UNC Health Launches Mental Health App for COVID Responders

July 14, 2020
‘Heroes Health’ initiative gets support from Google Cloud, Alphabet, and mental health nonprofit One Mind

The University of North Carolina School of Medicine and UNC Health have launched an initiative and mobile phone app, Heroes Health, to help support the mental health of first responders and healthcare workers during the COVID-19 global pandemic.

The app is available through the App Store/Google Play Store in the United States free of charge to any first responder, healthcare worker and their organizations.

For individual healthcare workers, the app delivers weekly 5- to 10-minute mental health self-assessments and displays symptom summary reports and trends over time. It also provides links to immediate support and mental health resources, emphasizing services that are free or low-cost to healthcare workers.

The initiative was founded by UNC School of Medicine physician Samuel McLean, M.D., Research Vice-Chair in the Department of Anesthesiology and an attending physician in the Department of Emergency Medicine. As a practicing emergency physician and COVID unit worker, and COVID survivor who contracted COVID and infected two of his family members, McLean understands firsthand the great challenges COVID workers face. 

“First responders and healthcare workers are facing a lot of challenges right now,” McLean said in a statement. “There is the personal risk of severe illness or death. Much worse, there is the anxiety and fear of infecting loved ones. This is an even greater challenge for first responders or health workers who live with someone particularly vulnerable to COVID-19. It’s important to give first responders and healthcare workers a simple, quick way to regularly check in on their mental health and immediately find resources. It is also important to provide organizations with tools that help empower them to care for each other.”

The app evaluates symptoms in domains such as sleep, stress, and anxiety/worry, and sadness or depression. Immediately after completing the survey, workers can view a summary report of their symptoms, and trends in their symptoms over time, and can click on links to get immediate support and other mental health resources — for instance, to improve sleep and stress. This resource list focuses on resources that are either free or offered at reduced costs to healthcare workers, and there are also lists of free or discounted goods and services to healthcare workers. Heroes Health said it receives no financial benefit or support from the goods or services listed.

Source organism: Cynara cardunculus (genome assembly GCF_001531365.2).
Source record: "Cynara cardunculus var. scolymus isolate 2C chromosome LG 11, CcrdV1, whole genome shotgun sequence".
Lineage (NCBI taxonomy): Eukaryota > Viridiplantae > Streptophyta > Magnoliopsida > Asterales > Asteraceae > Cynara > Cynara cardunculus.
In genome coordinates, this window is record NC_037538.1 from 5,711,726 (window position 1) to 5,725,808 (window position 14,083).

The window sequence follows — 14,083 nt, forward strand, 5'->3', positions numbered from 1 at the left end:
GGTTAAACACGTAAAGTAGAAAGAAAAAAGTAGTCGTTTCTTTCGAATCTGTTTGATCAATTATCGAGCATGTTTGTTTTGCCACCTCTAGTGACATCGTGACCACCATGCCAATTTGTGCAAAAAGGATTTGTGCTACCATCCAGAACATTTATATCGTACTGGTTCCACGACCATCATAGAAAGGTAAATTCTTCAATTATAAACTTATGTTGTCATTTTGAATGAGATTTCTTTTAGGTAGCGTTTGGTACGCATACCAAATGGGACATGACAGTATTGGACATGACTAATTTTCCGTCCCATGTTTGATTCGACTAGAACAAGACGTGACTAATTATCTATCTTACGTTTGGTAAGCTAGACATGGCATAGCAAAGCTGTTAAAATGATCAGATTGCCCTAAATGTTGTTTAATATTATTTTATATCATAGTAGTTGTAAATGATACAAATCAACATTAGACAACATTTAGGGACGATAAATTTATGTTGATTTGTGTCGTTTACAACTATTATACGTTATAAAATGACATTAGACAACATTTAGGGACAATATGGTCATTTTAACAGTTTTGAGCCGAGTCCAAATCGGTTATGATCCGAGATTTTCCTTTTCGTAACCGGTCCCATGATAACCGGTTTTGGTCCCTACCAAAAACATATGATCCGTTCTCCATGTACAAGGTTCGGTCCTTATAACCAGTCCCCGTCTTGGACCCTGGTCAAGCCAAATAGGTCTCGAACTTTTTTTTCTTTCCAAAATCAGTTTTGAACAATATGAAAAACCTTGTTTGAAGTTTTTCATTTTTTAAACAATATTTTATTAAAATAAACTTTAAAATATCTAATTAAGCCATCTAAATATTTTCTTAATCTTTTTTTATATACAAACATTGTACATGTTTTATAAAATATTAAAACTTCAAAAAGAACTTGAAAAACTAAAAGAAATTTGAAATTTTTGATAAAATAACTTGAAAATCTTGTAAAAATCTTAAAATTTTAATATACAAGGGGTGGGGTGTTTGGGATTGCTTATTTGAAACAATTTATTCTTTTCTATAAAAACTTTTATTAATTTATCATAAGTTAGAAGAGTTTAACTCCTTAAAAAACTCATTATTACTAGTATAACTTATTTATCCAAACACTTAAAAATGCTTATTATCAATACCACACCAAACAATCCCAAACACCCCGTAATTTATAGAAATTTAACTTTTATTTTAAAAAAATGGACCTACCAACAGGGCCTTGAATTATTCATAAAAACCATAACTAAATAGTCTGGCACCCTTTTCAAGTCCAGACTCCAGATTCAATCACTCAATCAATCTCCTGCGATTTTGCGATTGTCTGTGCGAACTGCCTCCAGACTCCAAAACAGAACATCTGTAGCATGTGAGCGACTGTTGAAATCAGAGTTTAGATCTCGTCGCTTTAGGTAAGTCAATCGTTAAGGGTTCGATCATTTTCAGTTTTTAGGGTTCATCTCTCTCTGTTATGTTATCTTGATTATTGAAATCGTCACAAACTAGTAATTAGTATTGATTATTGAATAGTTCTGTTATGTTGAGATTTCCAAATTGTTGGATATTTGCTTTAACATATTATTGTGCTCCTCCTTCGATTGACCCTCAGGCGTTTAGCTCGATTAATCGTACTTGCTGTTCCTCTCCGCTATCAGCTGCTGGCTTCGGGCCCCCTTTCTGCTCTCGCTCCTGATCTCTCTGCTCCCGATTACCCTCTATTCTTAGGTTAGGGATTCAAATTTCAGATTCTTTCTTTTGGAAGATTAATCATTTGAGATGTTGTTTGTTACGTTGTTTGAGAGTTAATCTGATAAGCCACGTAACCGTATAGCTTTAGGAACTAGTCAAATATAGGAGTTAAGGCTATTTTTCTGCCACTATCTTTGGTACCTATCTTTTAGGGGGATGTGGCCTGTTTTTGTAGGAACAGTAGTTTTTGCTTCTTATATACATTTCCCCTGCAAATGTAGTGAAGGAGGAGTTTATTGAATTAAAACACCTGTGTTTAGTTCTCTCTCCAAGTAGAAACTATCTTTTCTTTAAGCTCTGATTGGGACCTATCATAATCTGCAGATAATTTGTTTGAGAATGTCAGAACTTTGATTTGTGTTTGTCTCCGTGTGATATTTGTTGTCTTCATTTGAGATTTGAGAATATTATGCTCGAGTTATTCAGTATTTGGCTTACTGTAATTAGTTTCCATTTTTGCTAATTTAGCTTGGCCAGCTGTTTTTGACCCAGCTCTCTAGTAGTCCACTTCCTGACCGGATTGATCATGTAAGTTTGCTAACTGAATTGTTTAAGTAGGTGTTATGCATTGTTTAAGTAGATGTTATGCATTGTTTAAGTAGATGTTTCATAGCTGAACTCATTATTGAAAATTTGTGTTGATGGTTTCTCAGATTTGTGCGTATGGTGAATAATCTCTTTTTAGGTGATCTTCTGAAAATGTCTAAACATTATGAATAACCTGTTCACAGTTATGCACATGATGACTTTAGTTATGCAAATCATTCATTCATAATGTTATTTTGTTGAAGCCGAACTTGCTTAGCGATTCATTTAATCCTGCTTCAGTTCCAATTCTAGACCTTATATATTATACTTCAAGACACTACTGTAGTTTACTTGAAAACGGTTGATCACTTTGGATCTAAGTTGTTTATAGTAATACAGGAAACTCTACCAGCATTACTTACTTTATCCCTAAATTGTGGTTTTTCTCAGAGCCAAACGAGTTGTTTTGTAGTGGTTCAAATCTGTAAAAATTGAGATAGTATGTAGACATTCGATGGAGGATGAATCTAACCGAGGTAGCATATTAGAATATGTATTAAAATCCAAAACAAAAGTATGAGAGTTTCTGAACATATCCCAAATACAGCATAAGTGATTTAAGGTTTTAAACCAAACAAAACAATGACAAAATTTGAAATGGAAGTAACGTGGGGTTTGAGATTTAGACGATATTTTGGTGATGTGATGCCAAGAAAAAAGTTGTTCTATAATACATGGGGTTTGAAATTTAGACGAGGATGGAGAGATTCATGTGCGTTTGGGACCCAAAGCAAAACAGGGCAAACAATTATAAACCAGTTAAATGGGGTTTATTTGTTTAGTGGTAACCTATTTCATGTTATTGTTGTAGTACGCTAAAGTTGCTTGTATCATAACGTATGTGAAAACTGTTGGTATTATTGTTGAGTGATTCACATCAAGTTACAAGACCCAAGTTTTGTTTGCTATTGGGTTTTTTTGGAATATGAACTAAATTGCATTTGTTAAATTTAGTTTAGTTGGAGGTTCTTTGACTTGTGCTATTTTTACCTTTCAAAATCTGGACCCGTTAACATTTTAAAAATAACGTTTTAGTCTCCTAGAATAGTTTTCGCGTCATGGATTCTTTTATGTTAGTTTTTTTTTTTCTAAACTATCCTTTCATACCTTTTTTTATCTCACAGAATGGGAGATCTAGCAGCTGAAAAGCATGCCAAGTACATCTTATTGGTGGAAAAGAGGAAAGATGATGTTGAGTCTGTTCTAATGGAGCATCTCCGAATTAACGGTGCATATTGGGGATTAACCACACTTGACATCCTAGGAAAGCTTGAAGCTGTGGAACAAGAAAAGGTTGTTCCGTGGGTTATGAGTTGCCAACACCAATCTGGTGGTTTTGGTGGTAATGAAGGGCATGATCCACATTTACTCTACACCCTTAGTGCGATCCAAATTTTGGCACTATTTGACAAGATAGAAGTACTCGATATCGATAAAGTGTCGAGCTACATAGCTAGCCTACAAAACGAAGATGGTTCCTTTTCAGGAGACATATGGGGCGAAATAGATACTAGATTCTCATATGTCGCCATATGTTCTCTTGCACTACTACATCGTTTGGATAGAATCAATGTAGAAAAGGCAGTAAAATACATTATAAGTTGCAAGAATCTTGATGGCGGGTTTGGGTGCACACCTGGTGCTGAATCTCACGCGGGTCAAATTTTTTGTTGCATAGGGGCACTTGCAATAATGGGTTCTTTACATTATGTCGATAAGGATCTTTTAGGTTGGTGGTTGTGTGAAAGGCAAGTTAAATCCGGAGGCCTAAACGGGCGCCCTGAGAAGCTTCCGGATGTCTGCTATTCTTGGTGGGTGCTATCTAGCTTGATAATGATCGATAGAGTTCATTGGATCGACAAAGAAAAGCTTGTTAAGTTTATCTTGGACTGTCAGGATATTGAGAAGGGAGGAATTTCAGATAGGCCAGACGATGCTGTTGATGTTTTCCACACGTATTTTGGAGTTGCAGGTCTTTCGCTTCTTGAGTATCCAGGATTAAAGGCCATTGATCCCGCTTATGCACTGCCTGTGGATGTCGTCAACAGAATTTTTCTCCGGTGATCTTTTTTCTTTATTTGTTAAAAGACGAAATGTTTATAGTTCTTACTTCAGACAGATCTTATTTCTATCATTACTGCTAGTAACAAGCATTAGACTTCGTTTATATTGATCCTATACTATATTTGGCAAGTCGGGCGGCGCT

For healthcare organizations who partner with the Heroes Health initiative, the app provides a way to perform proactive worker outreach and the aggregate data necessary to identify times when more worker support is needed. Anonymous group-level summaries and trends in the mental health of workers in the organization, for different types of workers and units, are shared with unit and organizational leaders each week to help them identify times/organizational areas that would benefit from additional support.

The Heroes Health app was developed by the UNC Institute for Trauma Recovery and Google Cloud, along with volunteers from across Alphabet, with support from donors including One Mind, the Rockefeller Foundation, Bank of America Foundation, and the Lauder Foundation.

McLean had experience performing smartphone-based mental health assessments from thousands of trauma survivors. He contacted a close collaborator, Ron Kessler, Ph.D., McNeil Family Professor at Harvard Medical School, and the two of them designed a brief smartphone-based assessment, using well-validated questionnaires, to assess key domains affecting COVID workers, including sleep, stress, anxiety/worry, and sadness and depressive symptoms. McLean also enlisted a team of other collaborators who worked to develop the project, including:

• Kerry Ressler, MD, Ph.D., James and Patricia Poitras Chair in Psychiatry at Harvard University Christopher Jones, MD, a frontline emergency physician and head of clinical research at Cooper University Health;

• Francesca Beaudoin, M.D., Ph.D., Associate Professor of Emergency Medicine at Brown University Karestan Koenen, PhD, Professor of Psychiatric Epidemiology at the Harvard University School of Public Health; and

• Samantha Meltzer-Brody, M.D., Meymandi Distinguished Professor and Chair of Psychiatry at the University of North Carolina.

The team at Google Cloud, Alphabet’s moonshot factory, X and volunteers from across Alphabet and Boston Technology Corp. supported the Heroes Health Initiative, donating engineering resources to develop the app using the MyStudies on Google Cloud offering.

National mental health and brain health research nonprofit One Mind has supported McLean’s ongoing trauma research work.  One Mind also has been helping to raise financial support for the project.

“Healthcare workers are working long hours in highly contagious environments, often without adequate safety equipment, and are expected to make life-saving decisions while deprioritizing their own health and the health of their families,” said One Mind President Brandon Staglin, in a statement. “These demands place an enormous amount of stress on the physical and mental health of Covid-19 healthcare workers. Heroes Health will provide mental health support for our front-line caregivers and is an important demonstration of how private sector innovation is essential in our response to the pandemic.”